UK Government

Department for Business, Innovation and Skills: Pensions Regulator Delivering Outstanding Better Regulation

Press Release   •   Feb 01, 2010 11:39 GMT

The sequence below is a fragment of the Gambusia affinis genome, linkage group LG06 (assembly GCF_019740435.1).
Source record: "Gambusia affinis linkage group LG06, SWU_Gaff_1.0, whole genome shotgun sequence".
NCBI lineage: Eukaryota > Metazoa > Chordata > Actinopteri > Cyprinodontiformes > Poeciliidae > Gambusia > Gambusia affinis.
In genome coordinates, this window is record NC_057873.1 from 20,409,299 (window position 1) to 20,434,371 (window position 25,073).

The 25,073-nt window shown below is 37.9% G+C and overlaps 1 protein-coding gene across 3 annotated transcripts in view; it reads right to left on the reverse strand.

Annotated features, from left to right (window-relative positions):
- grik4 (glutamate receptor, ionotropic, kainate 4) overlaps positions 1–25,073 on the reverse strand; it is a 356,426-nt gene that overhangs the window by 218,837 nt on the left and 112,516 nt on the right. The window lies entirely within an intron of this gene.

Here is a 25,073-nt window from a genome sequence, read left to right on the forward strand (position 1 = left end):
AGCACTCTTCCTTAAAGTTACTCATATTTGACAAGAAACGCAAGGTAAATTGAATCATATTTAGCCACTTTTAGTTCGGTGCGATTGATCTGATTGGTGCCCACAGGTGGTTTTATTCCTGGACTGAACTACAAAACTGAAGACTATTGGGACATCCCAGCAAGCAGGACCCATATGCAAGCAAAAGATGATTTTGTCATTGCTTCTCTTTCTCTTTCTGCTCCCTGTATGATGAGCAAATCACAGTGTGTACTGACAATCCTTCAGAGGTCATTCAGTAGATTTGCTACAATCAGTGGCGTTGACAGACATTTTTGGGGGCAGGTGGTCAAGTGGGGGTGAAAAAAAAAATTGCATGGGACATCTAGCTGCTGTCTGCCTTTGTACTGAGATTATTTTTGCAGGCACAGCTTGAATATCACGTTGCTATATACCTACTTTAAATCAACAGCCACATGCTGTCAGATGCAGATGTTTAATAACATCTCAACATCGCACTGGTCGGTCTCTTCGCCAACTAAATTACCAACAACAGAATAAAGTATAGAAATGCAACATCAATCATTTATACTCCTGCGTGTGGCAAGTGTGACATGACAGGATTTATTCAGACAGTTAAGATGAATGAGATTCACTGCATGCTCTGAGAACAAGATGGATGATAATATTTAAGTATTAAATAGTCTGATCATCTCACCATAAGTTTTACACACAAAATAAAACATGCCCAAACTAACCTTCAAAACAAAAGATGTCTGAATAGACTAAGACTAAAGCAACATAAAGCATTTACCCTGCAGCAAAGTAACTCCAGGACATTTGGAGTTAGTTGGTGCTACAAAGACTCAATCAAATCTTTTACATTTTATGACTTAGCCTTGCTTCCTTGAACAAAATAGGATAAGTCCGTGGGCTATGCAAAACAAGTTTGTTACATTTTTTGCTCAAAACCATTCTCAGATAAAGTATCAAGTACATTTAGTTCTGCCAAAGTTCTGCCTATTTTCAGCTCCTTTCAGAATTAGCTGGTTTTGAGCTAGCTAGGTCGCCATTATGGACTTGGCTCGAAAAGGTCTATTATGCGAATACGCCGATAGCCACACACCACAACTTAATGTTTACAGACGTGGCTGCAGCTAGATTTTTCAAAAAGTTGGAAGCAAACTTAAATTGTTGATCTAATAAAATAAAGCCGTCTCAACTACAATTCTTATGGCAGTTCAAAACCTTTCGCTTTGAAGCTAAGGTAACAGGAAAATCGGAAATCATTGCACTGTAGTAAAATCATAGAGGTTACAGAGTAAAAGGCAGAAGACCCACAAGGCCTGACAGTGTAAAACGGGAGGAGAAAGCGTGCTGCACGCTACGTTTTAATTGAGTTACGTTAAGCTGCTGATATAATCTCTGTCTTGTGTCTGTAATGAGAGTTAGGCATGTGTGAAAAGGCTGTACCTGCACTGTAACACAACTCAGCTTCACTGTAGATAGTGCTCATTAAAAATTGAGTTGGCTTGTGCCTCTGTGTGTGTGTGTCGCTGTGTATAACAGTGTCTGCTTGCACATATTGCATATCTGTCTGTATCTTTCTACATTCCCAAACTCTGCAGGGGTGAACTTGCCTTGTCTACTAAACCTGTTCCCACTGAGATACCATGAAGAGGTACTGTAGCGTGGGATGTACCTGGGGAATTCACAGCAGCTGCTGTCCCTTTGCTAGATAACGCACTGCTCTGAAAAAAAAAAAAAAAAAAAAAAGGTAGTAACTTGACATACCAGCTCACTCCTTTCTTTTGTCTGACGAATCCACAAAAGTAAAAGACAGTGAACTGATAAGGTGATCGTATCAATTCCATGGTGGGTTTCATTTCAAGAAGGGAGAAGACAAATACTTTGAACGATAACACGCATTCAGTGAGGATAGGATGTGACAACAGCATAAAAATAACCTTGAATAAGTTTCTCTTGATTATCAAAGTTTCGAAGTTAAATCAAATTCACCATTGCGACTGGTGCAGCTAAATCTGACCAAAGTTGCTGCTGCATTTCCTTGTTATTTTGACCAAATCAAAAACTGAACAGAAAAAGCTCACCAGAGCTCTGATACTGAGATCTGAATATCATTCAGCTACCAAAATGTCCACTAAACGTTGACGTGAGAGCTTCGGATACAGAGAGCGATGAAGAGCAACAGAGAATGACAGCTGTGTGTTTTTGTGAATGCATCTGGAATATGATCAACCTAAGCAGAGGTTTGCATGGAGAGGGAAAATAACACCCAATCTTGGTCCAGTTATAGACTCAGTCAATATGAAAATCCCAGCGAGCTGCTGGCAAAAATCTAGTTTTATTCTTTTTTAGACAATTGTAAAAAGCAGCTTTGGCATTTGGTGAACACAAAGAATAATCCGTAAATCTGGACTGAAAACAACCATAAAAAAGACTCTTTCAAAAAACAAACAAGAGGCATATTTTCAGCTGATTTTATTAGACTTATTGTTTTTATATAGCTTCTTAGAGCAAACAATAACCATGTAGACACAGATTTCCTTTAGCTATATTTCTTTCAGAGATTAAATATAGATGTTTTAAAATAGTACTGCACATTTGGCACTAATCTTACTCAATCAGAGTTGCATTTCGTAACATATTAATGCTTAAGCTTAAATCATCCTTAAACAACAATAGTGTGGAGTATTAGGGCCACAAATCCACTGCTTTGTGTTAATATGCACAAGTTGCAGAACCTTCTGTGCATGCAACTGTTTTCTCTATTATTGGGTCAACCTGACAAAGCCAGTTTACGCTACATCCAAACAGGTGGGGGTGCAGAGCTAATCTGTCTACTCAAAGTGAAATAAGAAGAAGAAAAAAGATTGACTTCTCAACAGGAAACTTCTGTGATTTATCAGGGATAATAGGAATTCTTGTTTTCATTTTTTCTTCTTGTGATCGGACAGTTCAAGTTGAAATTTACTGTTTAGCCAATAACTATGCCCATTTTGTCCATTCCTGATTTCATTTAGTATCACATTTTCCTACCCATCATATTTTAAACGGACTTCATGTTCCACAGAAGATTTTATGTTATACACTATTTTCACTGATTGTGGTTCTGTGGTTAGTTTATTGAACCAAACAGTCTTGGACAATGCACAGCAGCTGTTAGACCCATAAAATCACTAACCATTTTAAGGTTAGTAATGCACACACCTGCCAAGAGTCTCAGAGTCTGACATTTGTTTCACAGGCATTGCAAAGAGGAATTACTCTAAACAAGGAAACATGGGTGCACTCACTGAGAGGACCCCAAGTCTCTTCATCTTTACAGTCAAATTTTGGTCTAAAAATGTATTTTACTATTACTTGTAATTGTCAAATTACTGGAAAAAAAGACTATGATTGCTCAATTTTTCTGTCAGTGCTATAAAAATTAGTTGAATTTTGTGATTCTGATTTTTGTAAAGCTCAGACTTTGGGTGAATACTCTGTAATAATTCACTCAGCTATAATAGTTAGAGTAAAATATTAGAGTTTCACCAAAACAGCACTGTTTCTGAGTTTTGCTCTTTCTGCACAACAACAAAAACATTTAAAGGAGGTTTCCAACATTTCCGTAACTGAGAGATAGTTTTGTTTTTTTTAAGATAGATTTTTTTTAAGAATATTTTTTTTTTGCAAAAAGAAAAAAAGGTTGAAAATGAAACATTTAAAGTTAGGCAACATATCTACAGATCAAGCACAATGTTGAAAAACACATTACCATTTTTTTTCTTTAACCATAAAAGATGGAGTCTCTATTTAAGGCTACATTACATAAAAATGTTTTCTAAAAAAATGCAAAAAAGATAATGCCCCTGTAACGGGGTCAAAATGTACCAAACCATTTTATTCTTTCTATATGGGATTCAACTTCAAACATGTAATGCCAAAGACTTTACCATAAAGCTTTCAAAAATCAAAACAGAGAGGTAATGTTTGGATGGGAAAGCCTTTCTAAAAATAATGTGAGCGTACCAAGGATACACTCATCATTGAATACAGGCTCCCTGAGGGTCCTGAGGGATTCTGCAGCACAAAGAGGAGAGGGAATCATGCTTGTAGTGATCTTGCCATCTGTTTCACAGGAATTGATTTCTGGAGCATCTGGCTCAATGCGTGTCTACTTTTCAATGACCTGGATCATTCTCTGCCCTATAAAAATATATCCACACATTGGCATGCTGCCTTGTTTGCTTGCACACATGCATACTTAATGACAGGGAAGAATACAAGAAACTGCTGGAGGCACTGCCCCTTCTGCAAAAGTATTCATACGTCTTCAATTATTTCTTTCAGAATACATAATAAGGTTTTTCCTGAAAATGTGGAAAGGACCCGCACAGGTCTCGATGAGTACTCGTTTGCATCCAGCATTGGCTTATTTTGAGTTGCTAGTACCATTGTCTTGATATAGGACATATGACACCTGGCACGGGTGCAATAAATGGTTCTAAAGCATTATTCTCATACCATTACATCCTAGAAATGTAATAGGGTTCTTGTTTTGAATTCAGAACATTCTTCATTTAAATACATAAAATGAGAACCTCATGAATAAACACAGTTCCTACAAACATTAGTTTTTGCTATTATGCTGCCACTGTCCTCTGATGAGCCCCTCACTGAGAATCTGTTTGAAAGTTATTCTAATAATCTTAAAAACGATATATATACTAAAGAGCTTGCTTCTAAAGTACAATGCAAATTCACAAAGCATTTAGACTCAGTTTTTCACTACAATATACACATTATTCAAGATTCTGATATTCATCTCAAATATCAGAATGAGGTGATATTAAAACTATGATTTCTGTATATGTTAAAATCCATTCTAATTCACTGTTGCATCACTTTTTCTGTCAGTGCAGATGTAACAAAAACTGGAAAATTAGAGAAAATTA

The Pensions Regulator has made strong progress putting better regulation principles into practice according to a new report from the Better Regulation Executive published today. The report, part of a series of reviews of national regulators, examined how the regulator matched up to the principles of effective regulation set out by Philip Hampton in 2005. The Pensions Regulator works to improve confidence in work-based pensions by protecting members' benefits and encouraging high standards and good practice in running pension schemes. The report found that the Pensions Regulator had thoroughly embedded better regulation principles in its work at both strategic and operational levels and had integrated a risk-based approach into the culture of the organisation. It also highlighted other areas of its performance, including: its positive response to the rapidly changing economic climate; excellent stakeholder feedback on its consultation process; and establishing a ‘learning culture’ and actively seeking honest feedback. The report made a number of recommendations to help the regulator improve its service further, notably: extending its services to the trustees of smaller pension schemes to ensure they can be as well equipped as larger schemes;. ensuring they maintain their current high standard of operation when coping with significant new responsibilities regulating employers’ duties under the Pensions Act, due for implementation in 2012 Notes to editors The Better Regulation Executive’s full report on The Pensions Regulator can be found at The Pensions Regulator is a statutory Non-Departmental Public Body sponsored by the Department for Work and Pensions (DWP). The Regulator was established in April 2005, replacing the previous occupational pensions regulator (OPRA, the Occupational Pensions Regulatory Authority). Its creation was one of the key elements of the Pensions Act 2004 (PA 2004). The review team was drawn from the Better Regulation Executive within the Department for Business, Innovation and Skills and from government and the regulatory sector, including Trading Standards and the National Audit Office. The Hampton Implementation Review process, that will examine a total of 31 national regulators, follow two independent reports by Sir Philip Hampton and Professor Richard Macrory on making inspection and enforcement of regulation more effective. The Hampton Review in 2005 - led by Sir Philip Hampton - recommended an end to the one size fits all approach to regulation and that regulators should take a risk-based approach to enforcement and information gathering. Among its findings were that regulators should carry out inspections only when needed and avoid unnecessary form-filling and duplication of effort or information. In 2006 Professor Richard Macrory's review of penalties for failure to comply with regulatory obligations recommended that regulators should focus on outcomes, rather than action. He recommended that sanctions should be aimed at changing the behaviour of non-compliant businesses and eliminating any financial gain from non-compliance. Examples of how individuals and businesses are benefiting from changes to regulation can be found on The site also invites suggestions for what else can be done to reduce red tape. Department for Business, Innovation & Skills The Department for Business, Innovation and Skills (BIS) is building a dynamic and competitive UK economy by: creating the conditions for business success; promoting innovation, enterprise and science; and giving everyone the skills and opportunities to succeed. To achieve this it will foster world-class universities and promote an open global economy. BIS - Investing in our future. Contacts NDS Enquiries Phone: For enquiries please contact the above department